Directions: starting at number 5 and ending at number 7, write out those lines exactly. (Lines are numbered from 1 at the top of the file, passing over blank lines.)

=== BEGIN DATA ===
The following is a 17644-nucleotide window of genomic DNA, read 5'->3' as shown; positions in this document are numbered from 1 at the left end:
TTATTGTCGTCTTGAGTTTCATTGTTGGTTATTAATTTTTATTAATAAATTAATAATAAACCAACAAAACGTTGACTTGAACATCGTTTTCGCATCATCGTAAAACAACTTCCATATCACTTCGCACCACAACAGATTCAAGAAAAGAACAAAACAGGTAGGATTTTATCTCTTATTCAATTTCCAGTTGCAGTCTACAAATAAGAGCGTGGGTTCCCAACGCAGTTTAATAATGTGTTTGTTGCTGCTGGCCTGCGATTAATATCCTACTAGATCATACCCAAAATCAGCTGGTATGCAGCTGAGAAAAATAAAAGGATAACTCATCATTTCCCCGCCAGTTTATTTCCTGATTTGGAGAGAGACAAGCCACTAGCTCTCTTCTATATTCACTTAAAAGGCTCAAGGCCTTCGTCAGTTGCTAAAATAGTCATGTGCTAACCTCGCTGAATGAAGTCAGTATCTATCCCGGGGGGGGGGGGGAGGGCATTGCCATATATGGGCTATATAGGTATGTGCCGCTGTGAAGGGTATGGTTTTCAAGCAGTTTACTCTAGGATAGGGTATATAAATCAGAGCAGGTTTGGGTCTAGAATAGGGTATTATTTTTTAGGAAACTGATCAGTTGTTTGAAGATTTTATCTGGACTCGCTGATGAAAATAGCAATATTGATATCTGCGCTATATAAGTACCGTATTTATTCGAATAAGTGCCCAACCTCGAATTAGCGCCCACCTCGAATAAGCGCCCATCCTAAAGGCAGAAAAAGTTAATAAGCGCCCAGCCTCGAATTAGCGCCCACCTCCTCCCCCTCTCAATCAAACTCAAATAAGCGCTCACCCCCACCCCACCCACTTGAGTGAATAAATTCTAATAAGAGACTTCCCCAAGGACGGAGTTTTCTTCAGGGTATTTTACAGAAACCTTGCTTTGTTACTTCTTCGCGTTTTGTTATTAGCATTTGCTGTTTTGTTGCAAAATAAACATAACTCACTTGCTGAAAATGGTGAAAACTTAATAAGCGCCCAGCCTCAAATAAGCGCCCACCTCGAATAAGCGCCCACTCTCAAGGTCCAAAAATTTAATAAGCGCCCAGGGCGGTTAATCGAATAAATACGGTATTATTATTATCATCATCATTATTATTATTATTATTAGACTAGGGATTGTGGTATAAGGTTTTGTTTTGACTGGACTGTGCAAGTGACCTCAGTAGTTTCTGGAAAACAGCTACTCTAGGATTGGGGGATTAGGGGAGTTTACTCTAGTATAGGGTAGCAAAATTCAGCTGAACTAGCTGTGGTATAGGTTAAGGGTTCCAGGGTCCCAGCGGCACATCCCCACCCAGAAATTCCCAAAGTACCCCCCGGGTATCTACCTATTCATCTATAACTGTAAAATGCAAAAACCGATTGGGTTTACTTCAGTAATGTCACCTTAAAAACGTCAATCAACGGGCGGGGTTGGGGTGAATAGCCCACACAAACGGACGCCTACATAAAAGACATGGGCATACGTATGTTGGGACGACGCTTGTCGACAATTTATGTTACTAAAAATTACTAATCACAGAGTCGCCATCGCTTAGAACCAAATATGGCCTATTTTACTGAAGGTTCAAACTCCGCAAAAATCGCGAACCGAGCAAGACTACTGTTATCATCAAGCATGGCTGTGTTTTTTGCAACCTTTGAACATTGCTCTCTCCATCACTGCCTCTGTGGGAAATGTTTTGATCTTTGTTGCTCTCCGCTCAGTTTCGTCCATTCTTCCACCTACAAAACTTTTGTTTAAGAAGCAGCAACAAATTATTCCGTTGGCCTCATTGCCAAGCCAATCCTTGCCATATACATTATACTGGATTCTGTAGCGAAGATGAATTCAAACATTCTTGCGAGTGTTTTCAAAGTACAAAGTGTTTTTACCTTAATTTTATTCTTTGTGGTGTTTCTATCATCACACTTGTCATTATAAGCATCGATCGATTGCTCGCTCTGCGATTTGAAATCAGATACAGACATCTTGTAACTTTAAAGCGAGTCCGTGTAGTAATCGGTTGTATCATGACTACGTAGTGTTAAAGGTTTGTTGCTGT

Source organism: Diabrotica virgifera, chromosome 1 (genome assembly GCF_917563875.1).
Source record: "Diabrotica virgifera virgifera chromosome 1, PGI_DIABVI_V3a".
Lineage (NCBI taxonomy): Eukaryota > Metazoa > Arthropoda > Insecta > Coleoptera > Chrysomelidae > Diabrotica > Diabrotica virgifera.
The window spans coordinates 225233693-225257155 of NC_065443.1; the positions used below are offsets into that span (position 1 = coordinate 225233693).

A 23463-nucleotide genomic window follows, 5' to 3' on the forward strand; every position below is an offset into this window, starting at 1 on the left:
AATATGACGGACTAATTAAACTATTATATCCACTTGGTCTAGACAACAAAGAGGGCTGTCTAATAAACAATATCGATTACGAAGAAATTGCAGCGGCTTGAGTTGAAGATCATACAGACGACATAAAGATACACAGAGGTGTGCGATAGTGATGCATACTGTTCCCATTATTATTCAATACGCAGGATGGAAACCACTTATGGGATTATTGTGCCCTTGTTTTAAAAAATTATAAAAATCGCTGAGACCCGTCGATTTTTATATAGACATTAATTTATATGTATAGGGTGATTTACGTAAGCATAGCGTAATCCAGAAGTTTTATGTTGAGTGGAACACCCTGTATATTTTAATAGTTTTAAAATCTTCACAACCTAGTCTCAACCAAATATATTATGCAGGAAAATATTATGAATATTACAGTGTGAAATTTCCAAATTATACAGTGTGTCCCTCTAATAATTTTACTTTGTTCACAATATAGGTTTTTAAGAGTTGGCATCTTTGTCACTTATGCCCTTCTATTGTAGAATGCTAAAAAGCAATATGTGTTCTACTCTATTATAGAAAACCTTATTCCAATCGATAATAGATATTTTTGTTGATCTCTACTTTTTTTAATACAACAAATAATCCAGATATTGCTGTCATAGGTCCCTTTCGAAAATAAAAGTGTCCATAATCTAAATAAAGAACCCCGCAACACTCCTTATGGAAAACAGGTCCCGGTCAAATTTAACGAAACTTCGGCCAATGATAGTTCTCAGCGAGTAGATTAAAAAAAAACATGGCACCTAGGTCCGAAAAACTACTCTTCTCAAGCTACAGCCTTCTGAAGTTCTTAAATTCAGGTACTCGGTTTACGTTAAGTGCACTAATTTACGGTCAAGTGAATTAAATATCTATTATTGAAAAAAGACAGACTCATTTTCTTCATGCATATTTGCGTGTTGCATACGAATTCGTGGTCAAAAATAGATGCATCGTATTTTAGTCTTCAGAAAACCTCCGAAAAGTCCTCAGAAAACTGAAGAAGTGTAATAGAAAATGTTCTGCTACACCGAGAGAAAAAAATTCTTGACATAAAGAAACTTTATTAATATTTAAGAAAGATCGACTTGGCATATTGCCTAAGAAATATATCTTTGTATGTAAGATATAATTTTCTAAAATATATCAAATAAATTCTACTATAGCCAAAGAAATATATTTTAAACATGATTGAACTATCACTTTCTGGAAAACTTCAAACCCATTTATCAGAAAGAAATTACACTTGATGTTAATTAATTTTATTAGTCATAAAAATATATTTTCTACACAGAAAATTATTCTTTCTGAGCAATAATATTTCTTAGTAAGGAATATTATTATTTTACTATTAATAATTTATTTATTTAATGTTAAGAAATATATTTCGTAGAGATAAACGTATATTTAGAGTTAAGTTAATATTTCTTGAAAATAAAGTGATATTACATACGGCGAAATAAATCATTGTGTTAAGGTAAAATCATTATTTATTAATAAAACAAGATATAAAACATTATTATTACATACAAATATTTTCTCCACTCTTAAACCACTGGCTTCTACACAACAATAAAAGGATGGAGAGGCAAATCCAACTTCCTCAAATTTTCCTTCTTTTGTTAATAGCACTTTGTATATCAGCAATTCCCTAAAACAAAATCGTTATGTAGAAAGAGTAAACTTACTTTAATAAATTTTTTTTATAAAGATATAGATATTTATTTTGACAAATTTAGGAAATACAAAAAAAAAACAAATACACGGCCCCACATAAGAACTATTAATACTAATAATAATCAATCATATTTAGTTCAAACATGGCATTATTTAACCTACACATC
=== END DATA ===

Lineage (NCBI taxonomy): Eukaryota > Metazoa > Arthropoda > Insecta > Coleoptera > Chrysomelidae > Diabrotica > Diabrotica virgifera.
The window spans coordinates 225233693-225257155 of NC_065443.1; the positions used below are offsets into that span (position 1 = coordinate 225233693).

A 23463-nucleotide genomic window follows, 5' to 3' on the forward strand; every position below is an offset into this window, starting at 1 on the left: